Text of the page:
Commander-in-Chief of the English Armed Forces

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Office of the Commander-in-Chief of the English Armed Forces
Coat-of-arms-of-Anne-as-Queen-of-England-and-Government-of-England-1702-to-1707.png
Member ofGovernment of the Kingdom of England and Privy Council of England
Term lengthFixed for life
Formation927–1707

The Commander-in-Chief of the English Armed Forces, also referred to as Commander-in-Chief of the Armed Forces of the Crown,[1] was a constitutional role vested in the English Monarch, who as Head of State was the "Head of the English Armed Forces from 927 to 1707.

History

The Commander-in-Chief of the English Armed Forces, also referred to as Commander-in-Chief of the Armed Forces of the Crown,[2] was a constitutional role vested in the English Monarch, who as Head of State was the "Head of the English Armed Forces from 927 to 1707. The Monarch of England was the supreme authority of the English military, that consisted of two service branches the English Army and Navy Royal. The monarch exercised their Royal Prerogative in relation to key decisions on the use of the armed forces. This was after consultation and advice from their Chief Minister as head of the English Government individually or in committee with the Privy Council of England.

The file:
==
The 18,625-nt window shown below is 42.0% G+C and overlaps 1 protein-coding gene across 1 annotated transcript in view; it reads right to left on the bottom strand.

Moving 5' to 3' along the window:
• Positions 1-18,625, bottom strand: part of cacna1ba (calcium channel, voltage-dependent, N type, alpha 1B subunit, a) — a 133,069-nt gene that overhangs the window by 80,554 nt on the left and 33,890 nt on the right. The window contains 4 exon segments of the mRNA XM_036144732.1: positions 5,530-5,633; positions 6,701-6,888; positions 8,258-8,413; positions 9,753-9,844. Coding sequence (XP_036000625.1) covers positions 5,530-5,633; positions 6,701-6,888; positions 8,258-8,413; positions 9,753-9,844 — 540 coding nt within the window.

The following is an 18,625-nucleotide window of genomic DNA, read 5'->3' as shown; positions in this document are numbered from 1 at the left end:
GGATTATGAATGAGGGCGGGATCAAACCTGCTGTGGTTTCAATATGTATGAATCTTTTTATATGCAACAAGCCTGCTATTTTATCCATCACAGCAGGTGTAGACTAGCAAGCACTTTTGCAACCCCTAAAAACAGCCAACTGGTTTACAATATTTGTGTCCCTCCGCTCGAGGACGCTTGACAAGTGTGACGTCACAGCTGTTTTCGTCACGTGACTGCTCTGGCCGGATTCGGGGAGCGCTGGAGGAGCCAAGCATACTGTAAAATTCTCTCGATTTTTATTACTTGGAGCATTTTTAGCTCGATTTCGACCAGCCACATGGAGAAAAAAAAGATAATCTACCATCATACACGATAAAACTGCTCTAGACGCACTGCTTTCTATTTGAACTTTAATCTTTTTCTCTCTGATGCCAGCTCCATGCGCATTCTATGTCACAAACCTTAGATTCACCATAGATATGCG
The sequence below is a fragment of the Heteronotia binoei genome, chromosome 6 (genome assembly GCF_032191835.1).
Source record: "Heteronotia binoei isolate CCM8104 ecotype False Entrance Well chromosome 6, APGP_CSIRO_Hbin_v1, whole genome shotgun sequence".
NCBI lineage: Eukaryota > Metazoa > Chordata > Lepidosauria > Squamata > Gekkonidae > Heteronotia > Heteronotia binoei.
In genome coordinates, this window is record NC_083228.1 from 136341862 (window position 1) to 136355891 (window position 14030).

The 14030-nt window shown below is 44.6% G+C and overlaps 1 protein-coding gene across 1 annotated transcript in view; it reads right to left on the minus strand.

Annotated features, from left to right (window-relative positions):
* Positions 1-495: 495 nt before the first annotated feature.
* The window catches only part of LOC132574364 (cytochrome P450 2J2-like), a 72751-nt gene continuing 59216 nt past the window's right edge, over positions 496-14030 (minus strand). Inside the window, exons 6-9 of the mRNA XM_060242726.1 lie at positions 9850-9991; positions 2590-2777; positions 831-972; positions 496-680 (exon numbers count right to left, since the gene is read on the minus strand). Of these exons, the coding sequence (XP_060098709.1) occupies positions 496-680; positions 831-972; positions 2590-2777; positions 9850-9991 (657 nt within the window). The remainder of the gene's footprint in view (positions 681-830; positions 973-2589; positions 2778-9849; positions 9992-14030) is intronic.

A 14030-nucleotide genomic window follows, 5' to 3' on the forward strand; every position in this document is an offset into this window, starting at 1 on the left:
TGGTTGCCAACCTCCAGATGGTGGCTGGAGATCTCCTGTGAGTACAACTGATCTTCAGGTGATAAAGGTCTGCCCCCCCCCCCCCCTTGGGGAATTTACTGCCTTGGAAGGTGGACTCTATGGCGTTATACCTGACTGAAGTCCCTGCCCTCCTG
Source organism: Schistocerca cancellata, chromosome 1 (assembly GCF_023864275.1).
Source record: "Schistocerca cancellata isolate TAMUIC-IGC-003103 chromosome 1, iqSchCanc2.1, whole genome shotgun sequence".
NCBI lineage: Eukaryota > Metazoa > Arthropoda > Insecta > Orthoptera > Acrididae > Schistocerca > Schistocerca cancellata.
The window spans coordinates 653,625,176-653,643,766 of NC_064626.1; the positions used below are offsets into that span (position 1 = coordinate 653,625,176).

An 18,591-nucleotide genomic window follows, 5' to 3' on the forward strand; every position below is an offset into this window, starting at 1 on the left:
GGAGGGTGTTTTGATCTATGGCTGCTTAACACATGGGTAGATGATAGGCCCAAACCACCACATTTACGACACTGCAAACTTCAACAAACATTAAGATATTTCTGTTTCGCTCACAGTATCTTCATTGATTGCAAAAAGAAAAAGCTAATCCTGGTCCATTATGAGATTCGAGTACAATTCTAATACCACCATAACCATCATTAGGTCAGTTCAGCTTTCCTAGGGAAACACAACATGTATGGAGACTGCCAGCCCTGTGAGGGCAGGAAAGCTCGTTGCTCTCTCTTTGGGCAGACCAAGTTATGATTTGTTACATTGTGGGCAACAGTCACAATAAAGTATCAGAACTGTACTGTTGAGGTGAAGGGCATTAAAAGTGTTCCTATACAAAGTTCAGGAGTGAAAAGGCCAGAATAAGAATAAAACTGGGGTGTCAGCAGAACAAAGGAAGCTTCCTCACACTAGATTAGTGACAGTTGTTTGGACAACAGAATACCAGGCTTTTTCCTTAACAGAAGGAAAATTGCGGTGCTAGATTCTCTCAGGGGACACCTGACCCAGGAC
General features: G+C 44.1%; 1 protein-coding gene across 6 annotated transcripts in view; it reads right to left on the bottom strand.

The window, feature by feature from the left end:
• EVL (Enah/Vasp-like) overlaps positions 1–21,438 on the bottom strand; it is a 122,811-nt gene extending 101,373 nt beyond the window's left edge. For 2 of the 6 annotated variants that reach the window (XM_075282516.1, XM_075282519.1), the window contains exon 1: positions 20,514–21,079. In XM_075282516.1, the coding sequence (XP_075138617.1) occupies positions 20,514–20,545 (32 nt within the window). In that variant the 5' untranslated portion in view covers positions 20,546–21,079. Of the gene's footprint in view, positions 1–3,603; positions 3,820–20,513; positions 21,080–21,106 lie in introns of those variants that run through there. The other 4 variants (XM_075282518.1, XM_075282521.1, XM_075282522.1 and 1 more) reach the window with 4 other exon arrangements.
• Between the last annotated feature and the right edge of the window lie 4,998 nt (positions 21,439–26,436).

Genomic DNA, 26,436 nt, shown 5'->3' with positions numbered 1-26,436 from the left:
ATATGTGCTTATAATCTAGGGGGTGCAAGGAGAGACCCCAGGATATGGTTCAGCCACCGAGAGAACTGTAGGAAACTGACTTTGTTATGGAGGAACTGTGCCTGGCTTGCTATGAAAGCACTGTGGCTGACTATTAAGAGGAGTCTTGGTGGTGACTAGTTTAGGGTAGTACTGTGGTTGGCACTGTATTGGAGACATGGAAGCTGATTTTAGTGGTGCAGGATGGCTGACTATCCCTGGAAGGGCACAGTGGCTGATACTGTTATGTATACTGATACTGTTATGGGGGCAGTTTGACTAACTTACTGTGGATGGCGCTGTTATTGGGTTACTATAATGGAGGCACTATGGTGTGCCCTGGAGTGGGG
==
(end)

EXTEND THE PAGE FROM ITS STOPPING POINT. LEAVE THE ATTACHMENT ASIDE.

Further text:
Footnotes

  1. Wade, Emlyn Capel Stewart; Phillips, George Godfrey (1931). Constitutional Law: An Outline of the Law and Practice of the Constitution, Including English Local Government, the Constitutional Relations of the British Empire and the Church of England, by E. C. S. Wade... and G. Godfrey Phillips ... London: Longmans, Green and Company. p. 68.
  2. Wade. p.68.